Steps to progress your article from revisions to acceptance

Typically, there are five main decisions that are made as a result of the peer review process. These are: 

  • Rejection
  • Rejection with option to resubmit
  • Accepted pending major revisions
  • Accepted pending minor revisions
  • Accepted in current form 

A publication accepting an article in its current form with no revisions is very rare. So, a review of your paper will generally indicate that you need to make either minor or major revisions. Minor revisions can include many items within the paper that need to be revised, but typically not a major shift or addition to the paper. Major revisions are more substantive and will typically require rethinking some areas of the paper based on the reviewer's comments.

Here are essential steps to help take your article from the revisions stage toward acceptance.

1. Understand the reviews and suggested revisions

Start by carefully reading the editor’s comments, the suggested revisions and the reviewers' comments. Make a comprehensive list of all the editor’s and reviewers' comments and suggestions. This list will guide your revision of the paper.

2. Revise your paper

Take the list of comments and suggestions and group them into categories, and then identify which require a minor revision and which require a major revision. Minor revisions will include formatting or writing suggestions and are typically issues you can easily address. Major revisions include issues that are more substantive and will need deeper analysis on your part.

Start by revising areas that are easiest to address. Highlight in your paper any areas that will require a major revision and go back and revise these once the more straightforward revisions are complete. Seek feedback from knowledgeable colleagues about comments that are more difficult to interpret or understand.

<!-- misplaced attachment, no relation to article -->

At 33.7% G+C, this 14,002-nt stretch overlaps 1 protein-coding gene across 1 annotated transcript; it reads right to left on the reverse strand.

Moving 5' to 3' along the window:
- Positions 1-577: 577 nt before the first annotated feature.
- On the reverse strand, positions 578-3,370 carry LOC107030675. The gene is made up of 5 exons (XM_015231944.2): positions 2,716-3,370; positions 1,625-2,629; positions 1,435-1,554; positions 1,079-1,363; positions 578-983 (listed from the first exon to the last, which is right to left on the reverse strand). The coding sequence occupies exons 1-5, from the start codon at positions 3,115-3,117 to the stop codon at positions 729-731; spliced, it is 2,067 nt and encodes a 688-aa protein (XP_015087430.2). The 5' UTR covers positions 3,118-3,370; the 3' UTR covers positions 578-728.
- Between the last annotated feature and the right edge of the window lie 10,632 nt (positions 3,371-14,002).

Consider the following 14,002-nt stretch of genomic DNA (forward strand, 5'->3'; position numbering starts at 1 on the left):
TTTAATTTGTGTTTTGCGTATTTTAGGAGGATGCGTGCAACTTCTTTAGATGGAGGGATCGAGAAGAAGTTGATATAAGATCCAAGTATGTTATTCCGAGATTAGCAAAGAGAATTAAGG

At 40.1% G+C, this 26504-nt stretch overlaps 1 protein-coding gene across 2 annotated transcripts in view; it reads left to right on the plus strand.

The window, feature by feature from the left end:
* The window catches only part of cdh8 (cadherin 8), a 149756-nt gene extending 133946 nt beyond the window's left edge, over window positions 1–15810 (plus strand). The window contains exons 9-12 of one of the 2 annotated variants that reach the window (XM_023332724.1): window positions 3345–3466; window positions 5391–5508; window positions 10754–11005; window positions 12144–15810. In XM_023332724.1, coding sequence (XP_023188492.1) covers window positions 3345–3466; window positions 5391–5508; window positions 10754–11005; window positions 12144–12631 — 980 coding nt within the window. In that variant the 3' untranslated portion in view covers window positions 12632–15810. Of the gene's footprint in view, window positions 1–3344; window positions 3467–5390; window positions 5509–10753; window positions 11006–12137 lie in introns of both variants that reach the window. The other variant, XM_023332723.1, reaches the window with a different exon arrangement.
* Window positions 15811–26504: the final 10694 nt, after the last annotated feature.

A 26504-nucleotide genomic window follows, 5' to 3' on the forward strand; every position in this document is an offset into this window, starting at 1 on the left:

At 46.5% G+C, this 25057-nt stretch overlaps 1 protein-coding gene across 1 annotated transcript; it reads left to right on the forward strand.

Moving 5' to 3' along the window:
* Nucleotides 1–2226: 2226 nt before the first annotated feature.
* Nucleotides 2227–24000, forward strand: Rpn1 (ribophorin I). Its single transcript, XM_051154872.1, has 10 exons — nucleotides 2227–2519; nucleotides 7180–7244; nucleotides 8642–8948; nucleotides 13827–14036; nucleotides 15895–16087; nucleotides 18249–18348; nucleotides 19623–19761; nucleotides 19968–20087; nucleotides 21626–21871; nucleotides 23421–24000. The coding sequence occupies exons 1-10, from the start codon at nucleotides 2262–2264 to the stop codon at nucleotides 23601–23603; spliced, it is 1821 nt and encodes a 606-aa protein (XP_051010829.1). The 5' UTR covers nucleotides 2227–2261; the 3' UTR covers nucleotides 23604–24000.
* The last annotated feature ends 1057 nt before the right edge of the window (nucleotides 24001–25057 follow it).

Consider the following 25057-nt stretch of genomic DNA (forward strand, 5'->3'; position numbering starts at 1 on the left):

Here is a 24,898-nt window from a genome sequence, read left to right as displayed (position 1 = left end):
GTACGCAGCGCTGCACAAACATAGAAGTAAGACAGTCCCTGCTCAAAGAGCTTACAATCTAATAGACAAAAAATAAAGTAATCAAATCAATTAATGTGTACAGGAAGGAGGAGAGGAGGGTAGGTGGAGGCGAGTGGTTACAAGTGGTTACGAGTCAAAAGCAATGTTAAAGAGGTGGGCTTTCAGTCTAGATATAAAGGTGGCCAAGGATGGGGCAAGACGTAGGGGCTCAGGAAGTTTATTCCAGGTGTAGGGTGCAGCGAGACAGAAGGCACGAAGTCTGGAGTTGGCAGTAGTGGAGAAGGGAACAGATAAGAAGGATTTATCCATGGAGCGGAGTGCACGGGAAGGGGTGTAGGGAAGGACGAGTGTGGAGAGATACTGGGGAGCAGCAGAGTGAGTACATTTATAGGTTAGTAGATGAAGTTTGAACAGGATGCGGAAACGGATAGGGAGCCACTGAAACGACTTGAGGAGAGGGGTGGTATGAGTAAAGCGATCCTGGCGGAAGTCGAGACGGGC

We recommend: It is important to focus on changing only those areas or aspects of the paper that were identified as needing changes by the reviewers. Don’t significantly change the direction of your paper or carry out additional analyses of your paper if these were not areas raised by reviewers.

3. Check your revised paper before resubmitting

Make sure you have addressed all the reviewers’ and editor’s comments before you resubmit. As you edit the paper you need to make sure that you are still following formatting guidelines. So, check the revised paper for formatting and proof it for any writing errors. Additionally, you should have shared the revised paper with all co-authors for their comments.

4. Construct a revision response

You should have a detailed response that you send back with your revised paper indicating how you have addressed all the suggested revisions. Go through the comments and suggested revisions made by the editors and reviewers and articulate how you have responded to each of them.

One approach to doing this is to simply copy all revision suggestions into a document and type your response under each one. This is an approach that helps ensure that you respond to everything. Address everything, even minor comments. This way, the editor can easily see that all suggested revisions have been addressed in some way. 

There may be places where you do not agree with the suggestion, or you believe the reviewers did not fully understand what you intended to communicate. In these instances, respond professionally and courteously and simply tell the editor what you have done to address this, for example by making the writing clearer or adding more detail. When constructing your response, do not include any criticism of the reviewers’ comments. The tone should be professional and courteous.

Journal actions after submitting your revised paper

Once you submit the revised paper it will generally go back through peer review, especially if it was accepted pending major revisions. Often the journal will use at least some of the original reviewers. This review and revision process can involve a few iterations: it is still possible that the editors determine that your revised paper has not addressed the revisions adequately enough and they can still reject. Once your paper is accepted with no further revisions or reviews required, you will work with the copy-editors on paper proofs to ensure that everything is ready for publication.

 

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